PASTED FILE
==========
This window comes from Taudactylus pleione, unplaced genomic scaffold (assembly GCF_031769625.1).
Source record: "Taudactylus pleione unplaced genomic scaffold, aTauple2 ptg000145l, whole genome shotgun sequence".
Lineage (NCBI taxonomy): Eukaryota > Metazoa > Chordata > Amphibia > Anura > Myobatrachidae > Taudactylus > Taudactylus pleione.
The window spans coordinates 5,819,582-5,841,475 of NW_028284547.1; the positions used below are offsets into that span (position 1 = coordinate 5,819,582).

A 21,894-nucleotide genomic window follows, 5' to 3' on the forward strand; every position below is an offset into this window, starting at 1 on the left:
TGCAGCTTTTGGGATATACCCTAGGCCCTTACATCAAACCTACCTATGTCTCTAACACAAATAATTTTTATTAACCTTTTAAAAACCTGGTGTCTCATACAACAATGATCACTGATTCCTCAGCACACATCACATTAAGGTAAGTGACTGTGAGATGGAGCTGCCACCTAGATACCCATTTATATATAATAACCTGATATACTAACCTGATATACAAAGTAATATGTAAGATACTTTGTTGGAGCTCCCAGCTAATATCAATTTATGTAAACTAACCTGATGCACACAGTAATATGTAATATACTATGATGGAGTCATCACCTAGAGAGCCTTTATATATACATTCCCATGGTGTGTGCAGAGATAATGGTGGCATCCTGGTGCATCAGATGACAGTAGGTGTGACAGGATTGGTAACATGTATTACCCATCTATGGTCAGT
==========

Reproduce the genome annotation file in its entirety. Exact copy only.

This window comes from Taudactylus pleione, unplaced genomic scaffold (assembly GCF_031769625.1).
Source record: "Taudactylus pleione unplaced genomic scaffold, aTauple2 ptg000145l, whole genome shotgun sequence".
Lineage (NCBI taxonomy): Eukaryota > Metazoa > Chordata > Amphibia > Anura > Myobatrachidae > Taudactylus > Taudactylus pleione.
The window spans coordinates 5,819,582-5,841,475 of NW_028284547.1; the positions used below are offsets into that span (position 1 = coordinate 5,819,582).

A 21,894-nucleotide genomic window follows, 5' to 3' on the forward strand; every position below is an offset into this window, starting at 1 on the left:
TGCAGCTTTTGGGATATACCCTAGGCCCTTACATCAAACCTACCTATGTCTCTAACACAAATAATTTTTATTAACCTTTTAAAAACCTGGTGTCTCATACAACAATGATCACTGATTCCTCAGCACACATCACATTAAGGTAAGTGACTGTGAGATGGAGCTGCCACCTAGATACCCATTTATATATAATAACCTGATATACTAACCTGATATACAAAGTAATATGTAAGATACTTTGTTGGAGCTCCCAGCTAATATCAATTTATGTAAACTAACCTGATGCACACAGTAATATGTAATATACTATGATGGAGTCATCACCTAGAGAGCCTTTATATATACATTCCCATGGTGTGTGCAGAGATAATGGTGGCATCCTGGTGCATCAGATGACAGTAGGTGTGACAGGATTGGTAACATGTATTACCCATCTATGGTCAGT